I rarely write posts purely about bodies because, as you all know, my focus is boobs no matter which bodies they live on. For a long time though something has been niggling away at the back of my mind then last week 2 things happened that made up my mind about writing this post. As a size US 8/10 (UK 12-14) I have never identified as a skinny person, apart from maybe when I was 9 and my haircut and knees were the biggest parts of me. I developed hips and boobs as a teenager and they've stayed consistently prominent throughout my adult years. Considering I have some major curves going on I've never identified as a Plus Sized person either. I don't need to seek Plus Size retailers to find clothes that fit and I don't encounter many of the physical or emotional situations that I read about from Plus Sized women. So if I'm not skinny or plus sized, what am I in the realms of social discussion? Apparently I, like the millions of other women, don't warrant discussion because I don't fit neatly into either of the two body boxes.
Last week there was a news piece doing the social media rounds about a school girl who started a petition to encourage Disney to create a plus sized princess. I think this is a great idea for more diverse representation from an iconic company, however, this kind of thing happens a lot where the two options seem to be 'thin' or 'plus sized' which bypasses the millions of women who don't identify as either. I don't look at a Disney princess and think "Yeah, I have those kind of proportions" but I also wouldn't see a plus size character and identify any more closely. Very rarely do we see people petitioning for a middle ground and I'm not really sure why.
|With her defined tummy, hips and thighs Robyn Lawley is very relatable for lots of middle-sized women but she is almost constantly referred to as Plus Sized because the fashion industry only allows for 2 groups of size.|
A topic that has been well discussed is the definition of Plus Size models. Robyn Lawley is a prolific model who at a size US 12 (UK 16) is considered Plus Size by the fashion industry but she's also over 6ft and proportionally akin to a size 10, 5ft 9 woman. I understand that the fashion industry is polarized into thin and plus size but Robyn looks proportionally like lots of us middle-sizers (bar the exquisite eyebrows perhaps!) but we're not allowed to have her as an ambassador because she gets allocated to Plus Sized where we don't identify.
I personally don't need validation from a slew of social media memes to help me define who I am. I am fortunate to feel very proud of my body and the person it houses so it's not for my own identification that I raise this question. However, lots of girls and women don't fall into the category of thin or plus sized and their fit and esteem issues are just as valid. It would be great if we didn't have such polarized 'categories' of bodies but it's naive not to recognize that 'thin' and 'plus size' have very visible representation in social media, retail and traditional media so where do you look if you don't fit neatly into either camp?
|Elomi (left) is a predominantly Plus Size brand with most bands starting a 34. Cleo (right) is a predominantly Full Bust brand with most bands starting at a 28. The shaping needs of these two categories can be quite different.|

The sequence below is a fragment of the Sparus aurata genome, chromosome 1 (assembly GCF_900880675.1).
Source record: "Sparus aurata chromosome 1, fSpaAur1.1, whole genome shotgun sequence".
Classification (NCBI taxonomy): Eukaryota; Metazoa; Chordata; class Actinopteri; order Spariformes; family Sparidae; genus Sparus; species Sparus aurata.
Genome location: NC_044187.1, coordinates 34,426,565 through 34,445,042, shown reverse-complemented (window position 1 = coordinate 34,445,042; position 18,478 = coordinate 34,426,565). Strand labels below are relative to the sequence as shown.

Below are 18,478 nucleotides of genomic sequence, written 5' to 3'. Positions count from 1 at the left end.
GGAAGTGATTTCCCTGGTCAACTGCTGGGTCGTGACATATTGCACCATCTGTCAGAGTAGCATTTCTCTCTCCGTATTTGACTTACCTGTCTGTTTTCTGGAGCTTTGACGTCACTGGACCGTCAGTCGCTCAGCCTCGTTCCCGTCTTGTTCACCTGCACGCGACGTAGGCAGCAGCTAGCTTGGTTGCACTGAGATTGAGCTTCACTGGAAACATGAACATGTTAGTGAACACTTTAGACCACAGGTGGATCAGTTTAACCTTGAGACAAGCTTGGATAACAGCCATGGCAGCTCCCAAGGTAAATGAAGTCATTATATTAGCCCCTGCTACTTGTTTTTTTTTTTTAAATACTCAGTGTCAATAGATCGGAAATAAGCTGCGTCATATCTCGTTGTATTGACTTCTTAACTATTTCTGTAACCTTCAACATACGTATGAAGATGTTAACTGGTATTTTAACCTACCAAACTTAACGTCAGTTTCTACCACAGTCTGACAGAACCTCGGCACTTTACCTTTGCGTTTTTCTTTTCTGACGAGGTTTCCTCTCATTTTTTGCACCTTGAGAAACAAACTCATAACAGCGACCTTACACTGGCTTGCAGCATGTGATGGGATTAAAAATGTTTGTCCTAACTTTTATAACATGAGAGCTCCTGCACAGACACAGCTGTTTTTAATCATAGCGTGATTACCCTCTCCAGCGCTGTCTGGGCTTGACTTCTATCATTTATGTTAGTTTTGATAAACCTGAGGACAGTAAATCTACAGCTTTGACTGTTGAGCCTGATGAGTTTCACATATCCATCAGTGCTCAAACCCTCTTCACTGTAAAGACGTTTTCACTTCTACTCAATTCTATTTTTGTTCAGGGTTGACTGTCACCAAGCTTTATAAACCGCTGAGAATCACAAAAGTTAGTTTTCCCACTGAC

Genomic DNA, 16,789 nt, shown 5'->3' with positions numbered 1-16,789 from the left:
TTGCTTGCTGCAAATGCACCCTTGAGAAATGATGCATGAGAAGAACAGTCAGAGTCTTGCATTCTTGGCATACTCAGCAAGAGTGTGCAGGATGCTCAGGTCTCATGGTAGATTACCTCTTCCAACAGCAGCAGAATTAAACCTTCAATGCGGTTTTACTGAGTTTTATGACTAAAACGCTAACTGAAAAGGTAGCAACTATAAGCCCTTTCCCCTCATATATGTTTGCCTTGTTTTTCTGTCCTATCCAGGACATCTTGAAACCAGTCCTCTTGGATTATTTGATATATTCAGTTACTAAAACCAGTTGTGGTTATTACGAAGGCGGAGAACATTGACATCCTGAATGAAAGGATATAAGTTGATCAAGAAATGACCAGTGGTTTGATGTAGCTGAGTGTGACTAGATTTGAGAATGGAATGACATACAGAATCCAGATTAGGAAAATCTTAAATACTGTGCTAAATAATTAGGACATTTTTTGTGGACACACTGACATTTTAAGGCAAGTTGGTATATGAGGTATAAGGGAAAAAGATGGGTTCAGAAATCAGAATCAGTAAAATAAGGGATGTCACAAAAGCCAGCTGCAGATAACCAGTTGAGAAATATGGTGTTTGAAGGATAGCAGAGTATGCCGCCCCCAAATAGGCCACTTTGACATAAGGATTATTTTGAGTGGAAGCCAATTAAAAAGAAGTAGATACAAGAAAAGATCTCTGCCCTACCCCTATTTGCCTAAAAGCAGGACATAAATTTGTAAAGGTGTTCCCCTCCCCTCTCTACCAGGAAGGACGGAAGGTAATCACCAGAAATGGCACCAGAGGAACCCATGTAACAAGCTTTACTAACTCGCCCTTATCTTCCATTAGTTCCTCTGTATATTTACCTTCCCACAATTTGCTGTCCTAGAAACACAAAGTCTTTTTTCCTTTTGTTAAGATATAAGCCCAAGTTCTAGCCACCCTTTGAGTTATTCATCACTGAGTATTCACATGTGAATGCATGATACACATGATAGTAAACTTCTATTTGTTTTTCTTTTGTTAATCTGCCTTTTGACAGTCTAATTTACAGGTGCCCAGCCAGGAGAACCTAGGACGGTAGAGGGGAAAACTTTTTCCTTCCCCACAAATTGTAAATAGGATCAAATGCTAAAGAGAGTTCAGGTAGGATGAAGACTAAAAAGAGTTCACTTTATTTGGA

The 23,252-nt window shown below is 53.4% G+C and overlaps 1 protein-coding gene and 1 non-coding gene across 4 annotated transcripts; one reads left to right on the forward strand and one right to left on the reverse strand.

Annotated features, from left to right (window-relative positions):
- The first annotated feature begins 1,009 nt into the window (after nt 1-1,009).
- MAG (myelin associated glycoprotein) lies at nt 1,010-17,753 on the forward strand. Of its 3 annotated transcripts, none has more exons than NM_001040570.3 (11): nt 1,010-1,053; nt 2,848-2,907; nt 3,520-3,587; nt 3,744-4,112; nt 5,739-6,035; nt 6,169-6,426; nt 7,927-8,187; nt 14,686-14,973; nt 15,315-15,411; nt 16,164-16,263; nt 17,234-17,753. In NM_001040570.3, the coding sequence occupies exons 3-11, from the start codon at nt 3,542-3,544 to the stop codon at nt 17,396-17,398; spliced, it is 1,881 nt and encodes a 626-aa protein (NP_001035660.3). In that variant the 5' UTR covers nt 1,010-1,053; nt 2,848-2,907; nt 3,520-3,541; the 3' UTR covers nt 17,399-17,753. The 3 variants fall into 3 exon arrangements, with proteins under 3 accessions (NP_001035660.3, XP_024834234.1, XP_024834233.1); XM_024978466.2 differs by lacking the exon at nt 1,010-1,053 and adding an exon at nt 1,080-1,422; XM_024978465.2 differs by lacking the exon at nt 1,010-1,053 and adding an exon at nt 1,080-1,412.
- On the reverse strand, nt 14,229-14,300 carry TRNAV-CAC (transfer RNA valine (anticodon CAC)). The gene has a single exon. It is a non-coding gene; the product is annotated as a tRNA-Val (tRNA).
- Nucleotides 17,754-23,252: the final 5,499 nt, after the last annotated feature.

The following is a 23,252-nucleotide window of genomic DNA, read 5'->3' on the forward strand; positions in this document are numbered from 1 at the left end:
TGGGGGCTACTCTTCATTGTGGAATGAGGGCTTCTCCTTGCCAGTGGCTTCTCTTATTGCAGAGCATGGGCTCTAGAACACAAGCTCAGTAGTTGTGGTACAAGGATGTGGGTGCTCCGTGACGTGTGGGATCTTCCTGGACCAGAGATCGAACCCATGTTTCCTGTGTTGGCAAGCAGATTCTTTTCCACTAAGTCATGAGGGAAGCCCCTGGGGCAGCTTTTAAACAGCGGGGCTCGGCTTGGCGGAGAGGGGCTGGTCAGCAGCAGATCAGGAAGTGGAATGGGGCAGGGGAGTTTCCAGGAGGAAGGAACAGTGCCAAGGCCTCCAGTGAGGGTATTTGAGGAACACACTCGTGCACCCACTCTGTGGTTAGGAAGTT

The second occurrence that prompted this post was an article I read about finding good bra fit which said "if you have big boobs then you need a plus size bra and there are lots of brands to choose from, like Elomi". Yes, Elomi is a great plus size specialty brand, one that we are delighted to carry, but not all women with big boobs are plus sized!
When Paul and I created Butterfly Collection the lack of understanding around boob and body size was painfully apparent. The term Full Bust (meaning a 28-38 band size with a D-K+ cup) was almost unheard of when we began speaking to brands and customers alike. People kept trying to lump us in the Plus Sized category because they didn't know what else to do with us. And that's the problem for me. It's just lazy to ignore that body size and shape is far more diverse than just thin or plus size and the fact that a term like full bust is so hard for people to grasp shows the lack of language and understanding around body diversity.
It's because of this stereotypical idea that big boobs live on big bodies that I wanted to raise this subject. If you aren't a plus size woman but you also don't fit into the 'shapes' of Victoria's Secret, strapless tops and thigh gaps then it can be difficult to know where to look for retail help and social empathy and I hope we can change that by changing our language around body shapes.
|Kat Dennings, Christina Hendricks and Mindy Kaling are all public figures who I can identify with on a physical level and they've all been labeled as plus size at some point by a polarized 'thin' or 'plus size' rhetoric|
If you identify as a Plus Sized woman then there are a huge number of blogs, stores, public figures, resources and shows that identify as Plus Size and so are easy to seek out. If you're a size 8, 32G with big hips, no bum and a trim waist then finding people, blogs, stores and advice that empathize is a little trickier. I would love to hear your thoughts on this. Does it matter if there isn't a mass representation and language around middle-sizers? Am I underestimating the representation that already exists? Let me know what you think xx